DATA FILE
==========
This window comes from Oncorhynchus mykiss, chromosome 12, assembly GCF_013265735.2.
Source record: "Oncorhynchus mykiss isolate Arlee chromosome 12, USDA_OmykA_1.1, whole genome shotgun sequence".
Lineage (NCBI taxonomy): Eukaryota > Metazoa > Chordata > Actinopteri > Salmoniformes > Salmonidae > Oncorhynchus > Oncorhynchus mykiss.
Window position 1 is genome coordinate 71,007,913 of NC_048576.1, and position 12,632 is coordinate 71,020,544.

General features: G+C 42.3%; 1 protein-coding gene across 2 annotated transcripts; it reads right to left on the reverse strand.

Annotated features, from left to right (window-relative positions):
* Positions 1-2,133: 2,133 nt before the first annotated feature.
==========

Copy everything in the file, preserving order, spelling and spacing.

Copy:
This window comes from Oncorhynchus mykiss, chromosome 12, assembly GCF_013265735.2.
Source record: "Oncorhynchus mykiss isolate Arlee chromosome 12, USDA_OmykA_1.1, whole genome shotgun sequence".
Lineage (NCBI taxonomy): Eukaryota > Metazoa > Chordata > Actinopteri > Salmoniformes > Salmonidae > Oncorhynchus > Oncorhynchus mykiss.
Window position 1 is genome coordinate 71,007,913 of NC_048576.1, and position 12,632 is coordinate 71,020,544.

General features: G+C 42.3%; 1 protein-coding gene across 2 annotated transcripts; it reads right to left on the reverse strand.

Annotated features, from left to right (window-relative positions):
* Positions 1-2,133: 2,133 nt before the first annotated feature.